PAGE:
- And this one.
- There was also a genre savvy bear. She brought her cub along when robbing campsites to provoke in humans the reaction "If you do anything and the bear senses her cub is in danger, she'll kill us to defend it! And it will be our fault!" And when she found herself faced with a small rabbit that was completely unimpressed by her ferocious roar, she gave the heck up immediately rather than take a beating she should have been lucky to escape with her life. It turns out she's a he, too, just taking advantage of the of the whole Mama Bear thing.
- Gordito in the fourth episode of The Adventures of Dr. McNinja.
Ben Franklin: But the excitement does get to you! I suppose this lifestyle isn't so bad.
Gordito: Ah! Don't! Dude, in "this lifestyle" if you say something like that, it's pretty much like pushing a "make the situation worse" button. It's the opposite of the one they have at the office supply store.
(helicopter shows up)
Gordito: See?! That's Schrodinger's helicopter right there.
Ben Franklin: You must mean "Murphy's Helicopter".
Gordito: I'm twelve.
Ben Franklin: Well it can only be more ninjas, and we've had no problem with those so far.
Gordito: Oh please keep talking!
- Knowledge is Power: EmJay is about to ask David to pretend to be her boyfriend, but remembering how poorly that goes in fiction, changes her mind. Whereupon it happens anyway.
- Gold Coin Comics is Genre Savvy, such as when Theo tells Lance they can't buy higher quality armor because the game developers wouldn't allow it, or their lower job class levels.
- Miranda West of The Wotch seems pretty Genre Savvy, calling out Natasha Dahlet on her use of a villainous cliché and often pointing out some other clichés, like when she threatens to turn Anne into a newt.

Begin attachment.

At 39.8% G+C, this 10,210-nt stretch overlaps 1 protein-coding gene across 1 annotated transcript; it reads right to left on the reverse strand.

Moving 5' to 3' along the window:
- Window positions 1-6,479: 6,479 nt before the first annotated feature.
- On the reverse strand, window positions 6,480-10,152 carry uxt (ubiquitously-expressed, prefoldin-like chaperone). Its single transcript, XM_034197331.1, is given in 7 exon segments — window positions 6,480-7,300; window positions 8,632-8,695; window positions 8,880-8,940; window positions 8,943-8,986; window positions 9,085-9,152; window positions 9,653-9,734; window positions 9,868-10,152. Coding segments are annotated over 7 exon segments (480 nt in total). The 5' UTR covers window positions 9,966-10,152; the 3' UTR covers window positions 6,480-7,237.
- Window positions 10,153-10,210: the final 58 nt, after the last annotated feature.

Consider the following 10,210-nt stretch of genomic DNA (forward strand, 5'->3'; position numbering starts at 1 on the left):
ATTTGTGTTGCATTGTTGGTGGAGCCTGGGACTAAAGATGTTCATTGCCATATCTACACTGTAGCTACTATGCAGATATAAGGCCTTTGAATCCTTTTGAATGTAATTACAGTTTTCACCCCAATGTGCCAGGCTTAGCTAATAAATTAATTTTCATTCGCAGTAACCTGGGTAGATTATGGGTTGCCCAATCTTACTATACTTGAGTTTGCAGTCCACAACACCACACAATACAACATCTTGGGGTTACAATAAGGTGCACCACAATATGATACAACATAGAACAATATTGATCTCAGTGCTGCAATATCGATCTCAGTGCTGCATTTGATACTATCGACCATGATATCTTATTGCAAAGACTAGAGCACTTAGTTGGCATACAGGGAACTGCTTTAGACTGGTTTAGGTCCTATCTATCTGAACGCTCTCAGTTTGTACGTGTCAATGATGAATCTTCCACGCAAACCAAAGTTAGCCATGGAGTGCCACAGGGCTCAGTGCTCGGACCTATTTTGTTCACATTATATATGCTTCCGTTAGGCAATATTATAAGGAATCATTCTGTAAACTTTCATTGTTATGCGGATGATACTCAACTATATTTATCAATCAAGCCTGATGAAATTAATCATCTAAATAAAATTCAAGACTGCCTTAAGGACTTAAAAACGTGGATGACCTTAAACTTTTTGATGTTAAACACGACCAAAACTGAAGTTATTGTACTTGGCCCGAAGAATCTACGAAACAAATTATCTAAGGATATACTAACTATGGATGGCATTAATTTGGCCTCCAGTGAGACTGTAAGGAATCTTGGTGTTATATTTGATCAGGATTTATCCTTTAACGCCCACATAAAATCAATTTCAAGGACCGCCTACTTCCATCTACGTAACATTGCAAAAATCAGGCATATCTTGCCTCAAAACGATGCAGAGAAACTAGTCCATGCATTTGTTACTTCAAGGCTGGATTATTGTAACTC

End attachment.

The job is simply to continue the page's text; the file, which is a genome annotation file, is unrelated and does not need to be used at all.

- Mel of Explorers of Souls is a perfect example of this trope. Back in her human form, she played Pokémon Mystery Dungeon (whose world she later found herself in), and knows all the tropes and cliches of the brand of fanfiction she found herself in. See for yourself.
- The latest arc of MSF High revolves around the fact that the "pocket-universe" in which the story takes place conforms to genre rules. This is exploited by many students most recently in the form of the "runner", an anime girl who will run everywhere eyes closed with an armload of books in the hopes of causing a romantic comedy style collision.
- Wonderella here.
- The whole routine of K, the main character of The Antagonist... Though his genre savvy has gotten a little spotty at times ever since getting kicked out of the League of Villains, if they hadn't been actively trying to screw him over on nearly every job, he'd be quite Dangerously Genre Savvy.
- How tragic it must be to be a Genre Savvy Redshirt.
- The Major in the Hellsing fancomic And Shine Heaven Now is familiar enough with fandom terms that he gives a fanboy version of his famous 'I Love War' speech to subdue the fangirls attached to everyone.
- This strip from Subnormality not only has one ercharacter ruefully noting his inability to avoid falling into the "best friends who hate each other" trope (as a result of a ridiculously extreme bet), but actually using the word "trope" to describe it, and hanging a lampshade on it by saying that it's a completely ridiculous and "implausible" trope, like "Time Travel" and "Dinosaurs vs Cavemen", but apparently necessary for conflict. His friend then jumps on the Time Travel reference and inevitably gets his friend into yet another ridiculous and ridiculously implausible scenario. The strip skirts within tripping distance of Breaking the Fourth Wall ... but then again, we're talking about a comic that revels in Post Modernism and Deconstruction, so that's par for the course.